I must admit I am completely baffled. Baffled you say? Yes baffled. I am unable to connect the logic that I see being used these days as it relates to hiring in the C-Suite. Those proverbial dots from point A to point B are being hijacked.
We re talking now about changes in the interpretation of how the going concern principle is being inculcated. The going concern principle is defined as a business will stay in business. This is similar to Newton’s first law of physics.
Who’s the Boss?
How does a business stay in business? By hiring the best management, who then in turns creates the business. Management creates products or services and then hires the supporting employees. These people implement the strategies and plans to make success a reality.
But there has been a constant erosion of responsibility in the hallowed halls of both the Board Room and with the CEO and President. The erosion is real life and it s extremely dangerous. Dangerous to the life; not “human being life” dangerous, but the life of the going concern.
It is an abrogation of authority by the Board and CEO/President; a demurring to a constituency that claims knowledge. Knowledge in areas that they have absolutely no basis and can provide no validation besides self-serving certifications. Certifications issued by associations that use these same certifications as profit centers.
Then, these same individuals, in order to raise the bar to their alleged knowledge use the old flim-flam. Purposely gumming the works, giving many the bum rap. They have the nerve to say not only does their plan work, but they know best.
What is the issue?
The Board, the CEO or the President are allowing the HR departments to set the requirements for C-Level individuals. HR is interviewing and select those they think are qualified? We’re not talking about the executive recruitment industry (they have their own issues). We’re only and specifically talking HR here. boss
Let’s be clear, I am not anti-HR. HR is an important aspect to any business, but HR needs split into a tripartite organization.
- Administrative (handles all those pesky Federal/State/Local issues which keep growing logarithmic-ally year in and year out).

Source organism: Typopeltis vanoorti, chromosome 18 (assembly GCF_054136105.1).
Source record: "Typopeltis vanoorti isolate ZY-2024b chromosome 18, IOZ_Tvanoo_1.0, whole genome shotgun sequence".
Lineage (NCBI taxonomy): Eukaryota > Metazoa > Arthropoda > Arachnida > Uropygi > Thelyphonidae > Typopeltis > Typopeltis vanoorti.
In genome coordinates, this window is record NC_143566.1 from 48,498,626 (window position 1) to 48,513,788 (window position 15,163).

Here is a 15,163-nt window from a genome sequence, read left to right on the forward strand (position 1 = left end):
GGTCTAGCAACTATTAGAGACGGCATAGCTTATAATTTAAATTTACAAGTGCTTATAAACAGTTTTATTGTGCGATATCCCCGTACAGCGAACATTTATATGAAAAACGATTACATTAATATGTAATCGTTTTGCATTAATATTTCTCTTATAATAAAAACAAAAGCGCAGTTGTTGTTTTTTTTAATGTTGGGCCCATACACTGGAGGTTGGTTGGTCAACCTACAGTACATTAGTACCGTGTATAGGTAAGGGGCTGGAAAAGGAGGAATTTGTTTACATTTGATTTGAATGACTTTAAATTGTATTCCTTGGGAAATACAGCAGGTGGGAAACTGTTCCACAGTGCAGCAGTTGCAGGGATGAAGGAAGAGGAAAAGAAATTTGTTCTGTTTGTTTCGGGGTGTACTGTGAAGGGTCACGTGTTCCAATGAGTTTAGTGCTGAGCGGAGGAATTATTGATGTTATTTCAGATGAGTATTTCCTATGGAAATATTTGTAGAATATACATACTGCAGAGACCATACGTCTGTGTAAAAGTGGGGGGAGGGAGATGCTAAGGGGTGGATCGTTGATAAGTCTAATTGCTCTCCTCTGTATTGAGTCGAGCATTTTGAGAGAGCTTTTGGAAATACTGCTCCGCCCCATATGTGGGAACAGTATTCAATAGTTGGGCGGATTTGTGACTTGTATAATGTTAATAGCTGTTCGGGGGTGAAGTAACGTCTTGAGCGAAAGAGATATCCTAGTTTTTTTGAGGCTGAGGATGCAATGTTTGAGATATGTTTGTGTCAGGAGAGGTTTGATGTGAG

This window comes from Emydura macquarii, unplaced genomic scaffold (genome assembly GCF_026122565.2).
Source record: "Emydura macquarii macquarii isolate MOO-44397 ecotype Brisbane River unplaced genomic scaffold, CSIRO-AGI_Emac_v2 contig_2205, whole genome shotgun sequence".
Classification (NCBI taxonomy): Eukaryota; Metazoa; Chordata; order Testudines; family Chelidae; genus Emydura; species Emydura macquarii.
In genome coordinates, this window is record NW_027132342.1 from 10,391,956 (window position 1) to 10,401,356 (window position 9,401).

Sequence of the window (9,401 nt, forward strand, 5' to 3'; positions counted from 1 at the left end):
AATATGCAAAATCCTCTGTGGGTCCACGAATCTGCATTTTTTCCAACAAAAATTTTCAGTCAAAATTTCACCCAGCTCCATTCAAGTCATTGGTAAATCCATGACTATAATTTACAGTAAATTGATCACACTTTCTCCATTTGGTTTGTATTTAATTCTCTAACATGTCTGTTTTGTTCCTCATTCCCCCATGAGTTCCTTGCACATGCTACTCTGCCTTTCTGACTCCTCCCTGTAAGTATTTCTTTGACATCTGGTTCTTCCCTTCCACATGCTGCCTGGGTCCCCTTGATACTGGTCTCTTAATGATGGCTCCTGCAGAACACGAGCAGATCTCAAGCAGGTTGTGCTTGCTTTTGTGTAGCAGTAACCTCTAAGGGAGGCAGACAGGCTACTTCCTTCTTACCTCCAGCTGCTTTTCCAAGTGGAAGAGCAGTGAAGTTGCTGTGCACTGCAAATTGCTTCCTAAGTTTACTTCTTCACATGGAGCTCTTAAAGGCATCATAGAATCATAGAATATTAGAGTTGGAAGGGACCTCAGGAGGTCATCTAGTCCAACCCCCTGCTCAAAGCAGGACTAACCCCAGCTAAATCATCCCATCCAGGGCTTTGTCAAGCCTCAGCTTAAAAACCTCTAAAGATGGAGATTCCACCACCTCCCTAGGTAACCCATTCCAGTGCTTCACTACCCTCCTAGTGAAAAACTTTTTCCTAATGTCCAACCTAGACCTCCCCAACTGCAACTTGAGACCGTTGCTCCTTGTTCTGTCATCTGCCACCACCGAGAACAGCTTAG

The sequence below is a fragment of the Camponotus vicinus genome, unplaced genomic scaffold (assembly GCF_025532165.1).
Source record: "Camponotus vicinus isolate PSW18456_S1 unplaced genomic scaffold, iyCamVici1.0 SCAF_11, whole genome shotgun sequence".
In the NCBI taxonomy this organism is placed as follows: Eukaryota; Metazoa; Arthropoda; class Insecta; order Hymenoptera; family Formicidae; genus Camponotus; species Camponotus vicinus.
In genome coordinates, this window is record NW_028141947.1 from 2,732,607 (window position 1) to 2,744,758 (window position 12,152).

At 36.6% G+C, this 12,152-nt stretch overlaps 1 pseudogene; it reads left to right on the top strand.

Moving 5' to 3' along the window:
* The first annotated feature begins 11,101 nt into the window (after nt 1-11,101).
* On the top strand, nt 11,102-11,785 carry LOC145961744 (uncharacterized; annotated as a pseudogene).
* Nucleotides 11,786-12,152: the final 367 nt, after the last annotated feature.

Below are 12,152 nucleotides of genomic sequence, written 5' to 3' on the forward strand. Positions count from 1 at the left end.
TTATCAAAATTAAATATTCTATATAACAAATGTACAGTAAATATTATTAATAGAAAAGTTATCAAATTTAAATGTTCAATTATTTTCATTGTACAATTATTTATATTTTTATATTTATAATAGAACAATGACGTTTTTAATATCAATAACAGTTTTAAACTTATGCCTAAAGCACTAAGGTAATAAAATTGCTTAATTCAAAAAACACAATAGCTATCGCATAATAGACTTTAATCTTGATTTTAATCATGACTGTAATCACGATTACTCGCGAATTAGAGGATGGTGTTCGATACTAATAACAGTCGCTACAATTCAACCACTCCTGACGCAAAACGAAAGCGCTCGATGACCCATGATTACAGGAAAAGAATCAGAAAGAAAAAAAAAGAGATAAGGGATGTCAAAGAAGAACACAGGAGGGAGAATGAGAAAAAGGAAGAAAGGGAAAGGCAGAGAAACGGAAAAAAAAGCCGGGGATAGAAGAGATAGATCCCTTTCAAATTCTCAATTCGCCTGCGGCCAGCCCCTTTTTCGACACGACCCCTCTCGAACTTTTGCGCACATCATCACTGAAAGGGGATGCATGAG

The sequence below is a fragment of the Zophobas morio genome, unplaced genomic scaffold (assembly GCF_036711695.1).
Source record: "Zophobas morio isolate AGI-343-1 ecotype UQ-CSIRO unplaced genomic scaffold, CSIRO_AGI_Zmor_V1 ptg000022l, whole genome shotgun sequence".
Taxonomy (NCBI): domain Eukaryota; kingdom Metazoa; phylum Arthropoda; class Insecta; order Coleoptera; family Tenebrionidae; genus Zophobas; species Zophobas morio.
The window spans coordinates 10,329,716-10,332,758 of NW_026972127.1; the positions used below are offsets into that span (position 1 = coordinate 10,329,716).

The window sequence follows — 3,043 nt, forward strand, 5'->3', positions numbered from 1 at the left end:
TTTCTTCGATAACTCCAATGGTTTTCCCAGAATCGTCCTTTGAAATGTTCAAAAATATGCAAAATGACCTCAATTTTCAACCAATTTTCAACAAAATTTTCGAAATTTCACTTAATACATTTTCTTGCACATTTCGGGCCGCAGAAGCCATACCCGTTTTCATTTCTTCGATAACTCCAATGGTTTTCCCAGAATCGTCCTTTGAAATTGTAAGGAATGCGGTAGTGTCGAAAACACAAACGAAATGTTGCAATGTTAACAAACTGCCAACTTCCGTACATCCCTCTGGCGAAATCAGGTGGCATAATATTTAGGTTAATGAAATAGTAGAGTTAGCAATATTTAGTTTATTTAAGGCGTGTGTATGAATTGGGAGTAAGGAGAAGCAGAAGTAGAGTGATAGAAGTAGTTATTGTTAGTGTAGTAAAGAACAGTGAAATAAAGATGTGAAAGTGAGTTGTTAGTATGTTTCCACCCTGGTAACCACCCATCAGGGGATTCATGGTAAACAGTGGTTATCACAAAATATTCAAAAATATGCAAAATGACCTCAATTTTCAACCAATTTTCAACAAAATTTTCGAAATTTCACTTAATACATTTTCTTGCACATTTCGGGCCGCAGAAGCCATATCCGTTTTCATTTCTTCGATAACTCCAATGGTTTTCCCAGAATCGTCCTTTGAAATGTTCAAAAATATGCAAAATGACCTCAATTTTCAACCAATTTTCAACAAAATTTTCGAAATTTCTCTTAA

- Benefits and compensation – they advise on salary ranges for banding of like-kind jobs as well as handling the mind numbing paperwork involved in the benefit programs.
- Human Asset Strategy – this is a very small unit which does not create job specs or actually do the acquisition, they assist and provide consultation to the individual hiring managers, again with consultation with the Benefits and Compensation division as well as the Finance department (budget), and help the acquisition process along. The manager of the X department should have a clear cut idea about what type of person is needed and what the job spec should be; how can the traditional HR practitioner know what is really needed, especially since many never worked outside that department or haven t worked in many years outside that department and most certainly probably never did that job.
On the other hand, the hiring manager either did work at that level or is working day to day with those employees to know what is and isn’t needed.
Call to Action
Talk with C-level professionals and other senior management and you ll likely hear similar complaints about talent acquisition. You’ll probably hear more complaints from accounting and finance departments due to turf battles having to do with payroll, but the talent acquisition issue seems to broad based.
If so, why is the Board and CEO delegating such important decisions away and down the chain? Could it be plausible deniability so when the C-Suite occupants fail or turnover is high they can say it was HR? What advantage in the long term does that serve?
If you have a point of view, even if it s contrary to mine, I d like to open a dialogue.